by Emily Enger
Labor issues continue to dominate farm-based businesses. Our work takes hands-on education and training, it’s often seasonal, and it doesn’t fit well in a typical family’s 9-to-5 schedule. Truthfully, not everyone is cut out to work for us. But as we debate how to best retain employees, it is important to first look at the issue from an employee’s perspective.
Whatever you choose to do when it comes to boosting productivity or morale, remember your employees two imperative needs, money and respect.
Rewards programs have become a common workplace trend. The idea is to reward employees with small gifts when they perform to a certain level. Though usually well-intentioned, this concept ignores those two fundamental employee needs. There’s no extra money for a job well done, and employees often feel patronized, not respected. Bribing people to do what they’ve been told is something one may do with children, but adults at work feel more like monkeys being coaxed through a hoop. Those of you who have tried this before may have noticed a trend in rewards program results: the only employees doing well are the ones who never had problems to begin with. These programs just don’t have the right incentives to convince troublemakers to improve.
In his essay “Another Look at Workplace Incentives,” prominent author and lecturer Alfie Kohn says, “What matters about the idea of carrot-and-stick control is how it feels to the people to whom it’s done…These people, in my experience, rarely choose to return to a place in which employees receive patronizing pats on the head or other goodies for pleasing the boss. They want to be paid, not incentivized; encouraged, not praised; offered respect, not reinforcements.” In another of his articles, published by the Harvard Business Review, Kohn notes that rewards programs may actually discourage risk-taking. Since employees are trained to do precisely what the reward requires, it can cap productivity and discourage employees from thinking outside the box.
As bosses, what alternative options do we have for encouraging performance? First look at the money. There’s no excuse for lack of performance, but if you aren’t paying employees enough to get excited, it should be no surprise if their attitude is lackluster. Your employees have very real monetary concerns — every person does. If they are thinking about school loans or their kid’s braces or the engagement ring they want to buy, that stress is consuming them and is very likely related to the lack of bounce in their step. They don’t need an occasional Friday afternoon off or discounts on merchandise or their name added to a monthly drawing for a prize. They need a raise.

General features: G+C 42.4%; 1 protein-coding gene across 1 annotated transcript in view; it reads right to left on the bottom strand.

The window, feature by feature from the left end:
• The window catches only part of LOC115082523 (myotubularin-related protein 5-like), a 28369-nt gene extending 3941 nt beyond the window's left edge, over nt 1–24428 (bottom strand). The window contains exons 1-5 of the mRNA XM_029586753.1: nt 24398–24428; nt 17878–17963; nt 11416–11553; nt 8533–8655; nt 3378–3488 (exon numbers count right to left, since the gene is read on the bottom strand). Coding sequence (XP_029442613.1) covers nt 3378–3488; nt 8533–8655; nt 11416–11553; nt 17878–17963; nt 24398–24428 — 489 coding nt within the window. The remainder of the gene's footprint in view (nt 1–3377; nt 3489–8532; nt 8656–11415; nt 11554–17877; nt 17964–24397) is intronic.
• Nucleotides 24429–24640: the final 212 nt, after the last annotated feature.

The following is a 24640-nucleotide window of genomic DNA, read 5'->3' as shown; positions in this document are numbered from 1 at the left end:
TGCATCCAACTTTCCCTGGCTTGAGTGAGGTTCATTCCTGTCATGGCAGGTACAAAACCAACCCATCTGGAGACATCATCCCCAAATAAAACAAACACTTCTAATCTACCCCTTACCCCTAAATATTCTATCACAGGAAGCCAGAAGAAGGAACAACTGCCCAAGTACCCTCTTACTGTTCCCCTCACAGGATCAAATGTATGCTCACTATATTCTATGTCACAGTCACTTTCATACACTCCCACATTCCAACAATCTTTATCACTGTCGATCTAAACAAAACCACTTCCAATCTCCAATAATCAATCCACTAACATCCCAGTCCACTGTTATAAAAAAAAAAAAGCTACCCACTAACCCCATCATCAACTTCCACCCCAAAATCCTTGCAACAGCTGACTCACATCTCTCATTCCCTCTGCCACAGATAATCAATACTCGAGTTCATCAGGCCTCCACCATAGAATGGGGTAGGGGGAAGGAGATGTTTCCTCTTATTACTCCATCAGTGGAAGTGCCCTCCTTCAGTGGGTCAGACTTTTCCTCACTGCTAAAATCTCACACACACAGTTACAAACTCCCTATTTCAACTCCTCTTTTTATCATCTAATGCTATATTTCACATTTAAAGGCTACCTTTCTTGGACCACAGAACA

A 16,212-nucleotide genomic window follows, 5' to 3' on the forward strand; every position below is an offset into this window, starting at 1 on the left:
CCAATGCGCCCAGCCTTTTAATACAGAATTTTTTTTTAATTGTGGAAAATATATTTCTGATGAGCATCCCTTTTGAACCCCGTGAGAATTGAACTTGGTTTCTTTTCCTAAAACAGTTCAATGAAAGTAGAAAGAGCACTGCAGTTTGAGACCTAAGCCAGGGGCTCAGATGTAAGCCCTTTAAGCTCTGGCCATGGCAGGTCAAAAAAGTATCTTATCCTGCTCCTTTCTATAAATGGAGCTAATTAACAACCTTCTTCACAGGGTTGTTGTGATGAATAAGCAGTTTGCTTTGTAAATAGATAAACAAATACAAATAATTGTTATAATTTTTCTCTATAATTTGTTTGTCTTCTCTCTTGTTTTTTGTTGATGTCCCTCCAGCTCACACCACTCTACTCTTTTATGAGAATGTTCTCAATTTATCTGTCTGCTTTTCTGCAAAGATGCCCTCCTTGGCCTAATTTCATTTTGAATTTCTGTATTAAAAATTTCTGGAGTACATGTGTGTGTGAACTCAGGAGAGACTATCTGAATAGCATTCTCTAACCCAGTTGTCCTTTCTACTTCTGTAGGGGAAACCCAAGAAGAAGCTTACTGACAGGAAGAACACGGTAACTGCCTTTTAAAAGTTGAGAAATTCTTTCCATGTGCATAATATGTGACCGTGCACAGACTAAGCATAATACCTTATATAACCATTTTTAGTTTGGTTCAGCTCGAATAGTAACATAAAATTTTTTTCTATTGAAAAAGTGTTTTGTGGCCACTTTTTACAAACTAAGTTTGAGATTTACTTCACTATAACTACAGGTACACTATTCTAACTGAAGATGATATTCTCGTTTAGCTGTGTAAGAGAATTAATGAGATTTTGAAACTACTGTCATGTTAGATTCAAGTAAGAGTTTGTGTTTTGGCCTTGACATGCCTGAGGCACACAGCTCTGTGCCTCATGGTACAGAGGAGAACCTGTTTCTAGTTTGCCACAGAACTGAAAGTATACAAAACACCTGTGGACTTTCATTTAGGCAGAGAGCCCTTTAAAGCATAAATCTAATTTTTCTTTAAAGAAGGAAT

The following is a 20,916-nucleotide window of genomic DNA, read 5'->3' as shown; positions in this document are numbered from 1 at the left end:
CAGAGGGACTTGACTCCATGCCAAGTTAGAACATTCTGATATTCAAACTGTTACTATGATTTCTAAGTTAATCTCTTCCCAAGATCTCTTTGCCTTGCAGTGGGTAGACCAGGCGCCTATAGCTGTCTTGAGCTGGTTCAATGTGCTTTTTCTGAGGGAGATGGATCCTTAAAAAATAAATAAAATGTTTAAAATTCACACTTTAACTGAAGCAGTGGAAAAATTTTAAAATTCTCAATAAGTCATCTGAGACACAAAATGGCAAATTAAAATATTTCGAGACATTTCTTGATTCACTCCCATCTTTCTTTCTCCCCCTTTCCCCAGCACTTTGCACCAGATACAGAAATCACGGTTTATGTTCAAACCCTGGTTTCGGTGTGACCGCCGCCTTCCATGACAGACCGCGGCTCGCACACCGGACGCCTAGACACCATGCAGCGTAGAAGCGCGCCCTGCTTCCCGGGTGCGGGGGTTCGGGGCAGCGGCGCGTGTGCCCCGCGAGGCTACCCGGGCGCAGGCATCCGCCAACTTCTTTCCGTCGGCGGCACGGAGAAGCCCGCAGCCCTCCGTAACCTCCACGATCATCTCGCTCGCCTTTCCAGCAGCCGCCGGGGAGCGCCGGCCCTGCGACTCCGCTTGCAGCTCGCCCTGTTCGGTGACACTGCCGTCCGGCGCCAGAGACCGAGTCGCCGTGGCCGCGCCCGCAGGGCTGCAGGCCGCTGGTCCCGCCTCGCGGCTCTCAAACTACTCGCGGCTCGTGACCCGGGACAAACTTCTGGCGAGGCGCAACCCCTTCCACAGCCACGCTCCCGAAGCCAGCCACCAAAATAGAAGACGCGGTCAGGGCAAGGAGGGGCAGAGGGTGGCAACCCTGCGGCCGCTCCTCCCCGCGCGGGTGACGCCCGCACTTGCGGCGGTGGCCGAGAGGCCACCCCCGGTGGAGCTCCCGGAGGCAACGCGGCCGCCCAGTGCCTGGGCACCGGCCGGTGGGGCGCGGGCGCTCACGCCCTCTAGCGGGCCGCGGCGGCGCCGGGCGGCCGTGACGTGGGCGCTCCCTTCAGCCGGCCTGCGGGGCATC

Of course, that doesn’t mean you can afford to give them one. This is where the second need comes in handy: respect costs you nothing. In fact, a recent two year study by Discovery Surveys, Inc. found that, while pay satisfaction was still important to people, it ranked #3 in importance — behind Work/Life Balance (#2) and Enjoyment of the Work (#1). If you can give employees a bit more control over their schedule and job requirements, it goes a long way. But there are other ways of showing respect, as well — such as employee safety. Are you keeping your facilities updated? Do employees feel comfortable not coming in to work when sick or during dangerous weather conditions? What about tools or technology: are you providing them what they need to make it possible for them to go above and beyond? And lastly, are you acting on your employees’ concerns or complaints? Don’t just listen — no one is fooled when his or her boss is simply pretending to care. Make tangible changes per your employees’ requests and do so in a timely manner. All these things build trust, they help employees respect you, and they lead to workers feeling like proud contributors to your business.
Obviously, these ideas are suggestions that should be taken with discernment. As previously stated, farm businesses are unique and each of you knows what is and is not possible for your particular business. Sometimes late night shifts are unavoidable. And let’s be honest, there are employee complaints that probably deserve to be ignored. But don’t start off with an assumption that your employees are wrong or that they know nothing. That attitude leads to bosses attempting rewards programs, with employees eager to leave a workplace where they feel treated like junior high students.
The above column is written for educational purposes and should not take the place of legal business advice. To respond to these ideas or pitch future column topics, e-mail the writer at email@example.com.
Employee rewards programs rarely work
by Emily Enger